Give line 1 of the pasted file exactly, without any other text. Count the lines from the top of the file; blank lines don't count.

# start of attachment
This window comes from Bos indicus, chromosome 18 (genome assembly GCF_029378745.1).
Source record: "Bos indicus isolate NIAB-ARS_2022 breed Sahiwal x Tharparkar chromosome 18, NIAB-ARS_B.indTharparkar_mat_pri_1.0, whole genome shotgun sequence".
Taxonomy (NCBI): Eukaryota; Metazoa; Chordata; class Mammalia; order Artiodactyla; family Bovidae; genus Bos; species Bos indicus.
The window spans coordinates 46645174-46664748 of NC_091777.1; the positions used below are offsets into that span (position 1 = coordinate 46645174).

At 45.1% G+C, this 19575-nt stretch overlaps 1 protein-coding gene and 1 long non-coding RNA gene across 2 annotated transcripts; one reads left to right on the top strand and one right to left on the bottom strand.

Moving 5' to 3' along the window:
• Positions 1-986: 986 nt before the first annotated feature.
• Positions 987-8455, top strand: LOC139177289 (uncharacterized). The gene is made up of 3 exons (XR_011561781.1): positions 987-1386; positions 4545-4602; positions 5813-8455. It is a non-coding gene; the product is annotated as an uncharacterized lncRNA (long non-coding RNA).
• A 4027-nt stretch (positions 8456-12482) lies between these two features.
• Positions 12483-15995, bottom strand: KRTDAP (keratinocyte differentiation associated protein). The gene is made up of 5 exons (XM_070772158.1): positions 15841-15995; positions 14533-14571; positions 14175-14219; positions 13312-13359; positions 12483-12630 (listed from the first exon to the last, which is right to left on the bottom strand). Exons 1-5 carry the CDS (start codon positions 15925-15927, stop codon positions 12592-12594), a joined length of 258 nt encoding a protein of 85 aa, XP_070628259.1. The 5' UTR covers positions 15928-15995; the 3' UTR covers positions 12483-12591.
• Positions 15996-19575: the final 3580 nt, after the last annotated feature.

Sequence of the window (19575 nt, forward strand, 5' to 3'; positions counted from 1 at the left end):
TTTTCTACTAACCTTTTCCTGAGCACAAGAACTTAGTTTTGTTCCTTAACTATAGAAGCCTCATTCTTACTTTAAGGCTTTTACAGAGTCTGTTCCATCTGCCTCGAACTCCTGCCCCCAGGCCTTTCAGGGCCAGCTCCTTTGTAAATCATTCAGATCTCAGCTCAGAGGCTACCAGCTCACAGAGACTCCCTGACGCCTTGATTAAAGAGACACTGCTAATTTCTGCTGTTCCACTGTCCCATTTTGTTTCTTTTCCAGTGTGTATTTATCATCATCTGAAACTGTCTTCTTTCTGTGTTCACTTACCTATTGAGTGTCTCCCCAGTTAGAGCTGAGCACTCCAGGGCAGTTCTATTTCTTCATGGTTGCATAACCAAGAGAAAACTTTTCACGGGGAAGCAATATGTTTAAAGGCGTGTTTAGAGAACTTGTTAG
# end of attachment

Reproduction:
This window comes from Bos indicus, chromosome 18 (genome assembly GCF_029378745.1).